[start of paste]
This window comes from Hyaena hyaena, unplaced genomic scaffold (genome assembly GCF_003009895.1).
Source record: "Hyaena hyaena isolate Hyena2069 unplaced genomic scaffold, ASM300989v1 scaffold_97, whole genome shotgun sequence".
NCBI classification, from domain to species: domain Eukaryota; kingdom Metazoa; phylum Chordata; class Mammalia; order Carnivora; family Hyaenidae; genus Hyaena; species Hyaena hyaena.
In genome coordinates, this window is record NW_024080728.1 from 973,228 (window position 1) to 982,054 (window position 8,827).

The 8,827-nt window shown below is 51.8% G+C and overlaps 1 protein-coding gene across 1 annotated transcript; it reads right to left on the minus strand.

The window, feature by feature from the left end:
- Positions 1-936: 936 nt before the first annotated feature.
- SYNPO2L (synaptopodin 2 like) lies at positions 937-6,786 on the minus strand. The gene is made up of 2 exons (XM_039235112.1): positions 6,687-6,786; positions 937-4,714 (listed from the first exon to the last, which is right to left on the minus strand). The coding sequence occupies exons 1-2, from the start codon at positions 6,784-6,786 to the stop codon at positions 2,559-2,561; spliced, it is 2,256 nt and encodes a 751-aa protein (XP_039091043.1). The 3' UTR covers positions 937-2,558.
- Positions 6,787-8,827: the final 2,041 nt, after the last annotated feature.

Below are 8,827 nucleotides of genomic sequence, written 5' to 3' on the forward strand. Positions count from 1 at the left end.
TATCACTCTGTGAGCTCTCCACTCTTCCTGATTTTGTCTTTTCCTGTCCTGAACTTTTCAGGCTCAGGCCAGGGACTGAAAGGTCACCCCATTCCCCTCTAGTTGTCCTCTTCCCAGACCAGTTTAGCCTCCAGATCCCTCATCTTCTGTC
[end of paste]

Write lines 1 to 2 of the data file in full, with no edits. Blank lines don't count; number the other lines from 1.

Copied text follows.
This window comes from Hyaena hyaena, unplaced genomic scaffold (genome assembly GCF_003009895.1).
Source record: "Hyaena hyaena isolate Hyena2069 unplaced genomic scaffold, ASM300989v1 scaffold_97, whole genome shotgun sequence".